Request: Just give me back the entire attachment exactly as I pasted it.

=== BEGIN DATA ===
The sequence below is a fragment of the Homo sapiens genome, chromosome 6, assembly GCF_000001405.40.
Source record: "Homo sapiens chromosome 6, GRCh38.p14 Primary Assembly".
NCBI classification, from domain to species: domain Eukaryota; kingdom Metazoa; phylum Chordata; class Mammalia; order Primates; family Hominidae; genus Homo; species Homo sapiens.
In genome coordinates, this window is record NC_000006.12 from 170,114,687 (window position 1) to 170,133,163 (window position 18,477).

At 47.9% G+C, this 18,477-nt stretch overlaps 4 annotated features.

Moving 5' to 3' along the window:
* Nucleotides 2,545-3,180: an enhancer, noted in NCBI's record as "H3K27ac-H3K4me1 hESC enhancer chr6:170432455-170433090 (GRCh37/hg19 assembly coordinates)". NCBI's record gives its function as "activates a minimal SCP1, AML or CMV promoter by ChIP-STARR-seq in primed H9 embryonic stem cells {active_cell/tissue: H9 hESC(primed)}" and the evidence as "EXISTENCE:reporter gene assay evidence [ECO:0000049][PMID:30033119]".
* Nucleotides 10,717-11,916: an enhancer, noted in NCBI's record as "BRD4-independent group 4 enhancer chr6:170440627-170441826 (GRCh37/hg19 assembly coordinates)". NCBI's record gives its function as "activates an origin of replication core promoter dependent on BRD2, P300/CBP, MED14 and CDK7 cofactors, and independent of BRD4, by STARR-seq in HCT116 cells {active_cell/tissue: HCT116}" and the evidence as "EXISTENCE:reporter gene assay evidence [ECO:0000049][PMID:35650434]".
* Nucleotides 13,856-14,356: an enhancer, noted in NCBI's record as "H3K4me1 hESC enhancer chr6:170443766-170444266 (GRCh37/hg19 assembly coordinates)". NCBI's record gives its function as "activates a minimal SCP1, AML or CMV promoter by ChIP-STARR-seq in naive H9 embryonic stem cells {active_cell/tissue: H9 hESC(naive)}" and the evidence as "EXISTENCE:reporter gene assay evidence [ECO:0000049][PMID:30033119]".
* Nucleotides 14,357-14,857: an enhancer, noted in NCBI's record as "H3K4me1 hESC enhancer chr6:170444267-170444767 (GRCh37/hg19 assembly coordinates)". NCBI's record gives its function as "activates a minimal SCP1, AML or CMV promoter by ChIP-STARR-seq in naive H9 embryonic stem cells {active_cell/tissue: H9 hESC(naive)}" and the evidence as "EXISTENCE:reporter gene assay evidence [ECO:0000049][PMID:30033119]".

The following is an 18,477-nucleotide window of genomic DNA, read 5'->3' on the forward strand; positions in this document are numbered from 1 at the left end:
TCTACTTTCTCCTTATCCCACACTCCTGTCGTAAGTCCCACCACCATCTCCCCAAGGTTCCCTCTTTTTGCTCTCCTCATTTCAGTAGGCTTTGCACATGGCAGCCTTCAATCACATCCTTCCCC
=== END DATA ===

The sequence below is a fragment of the Homo sapiens genome, chromosome 6, assembly GCF_000001405.40.
Source record: "Homo sapiens chromosome 6, GRCh38.p14 Primary Assembly".
NCBI classification, from domain to species: domain Eukaryota; kingdom Metazoa; phylum Chordata; class Mammalia; order Primates; family Hominidae; genus Homo; species Homo sapiens.
In genome coordinates, this window is record NC_000006.12 from 170,114,687 (window position 1) to 170,133,163 (window position 18,477).

At 47.9% G+C, this 18,477-nt stretch overlaps 4 annotated features.

Moving 5' to 3' along the window:
* Nucleotides 2,545-3,180: an enhancer, noted in NCBI's record as "H3K27ac-H3K4me1 hESC enhancer chr6:170432455-170433090 (GRCh37/hg19 assembly coordinates)". NCBI's record gives its function as "activates a minimal SCP1, AML or CMV promoter by ChIP-STARR-seq in primed H9 embryonic stem cells {active_cell/tissue: H9 hESC(primed)}" and the evidence as "EXISTENCE:reporter gene assay evidence [ECO:0000049][PMID:30033119]".
* Nucleotides 10,717-11,916: an enhancer, noted in NCBI's record as "BRD4-independent group 4 enhancer chr6:170440627-170441826 (GRCh37/hg19 assembly coordinates)". NCBI's record gives its function as "activates an origin of replication core promoter dependent on BRD2, P300/CBP, MED14 and CDK7 cofactors, and independent of BRD4, by STARR-seq in HCT116 cells {active_cell/tissue: HCT116}" and the evidence as "EXISTENCE:reporter gene assay evidence [ECO:0000049][PMID:35650434]".
* Nucleotides 13,856-14,356: an enhancer, noted in NCBI's record as "H3K4me1 hESC enhancer chr6:170443766-170444266 (GRCh37/hg19 assembly coordinates)". NCBI's record gives its function as "activates a minimal SCP1, AML or CMV promoter by ChIP-STARR-seq in naive H9 embryonic stem cells {active_cell/tissue: H9 hESC(naive)}" and the evidence as "EXISTENCE:reporter gene assay evidence [ECO:0000049][PMID:30033119]".
* Nucleotides 14,357-14,857: an enhancer, noted in NCBI's record as "H3K4me1 hESC enhancer chr6:170444267-170444767 (GRCh37/hg19 assembly coordinates)". NCBI's record gives its function as "activates a minimal SCP1, AML or CMV promoter by ChIP-STARR-seq in naive H9 embryonic stem cells {active_cell/tissue: H9 hESC(naive)}" and the evidence as "EXISTENCE:reporter gene assay evidence [ECO:0000049][PMID:30033119]".

The following is an 18,477-nucleotide window of genomic DNA, read 5'->3' on the forward strand; positions in this document are numbered from 1 at the left end:
TCTACTTTCTCCTTATCCCACACTCCTGTCGTAAGTCCCACCACCATCTCCCCAAGGTTCCCTCTTTTTGCTCTCCTCATTTCAGTAGGCTTTGCACATGGCAGCCTTCAATCACATCCTTCCCC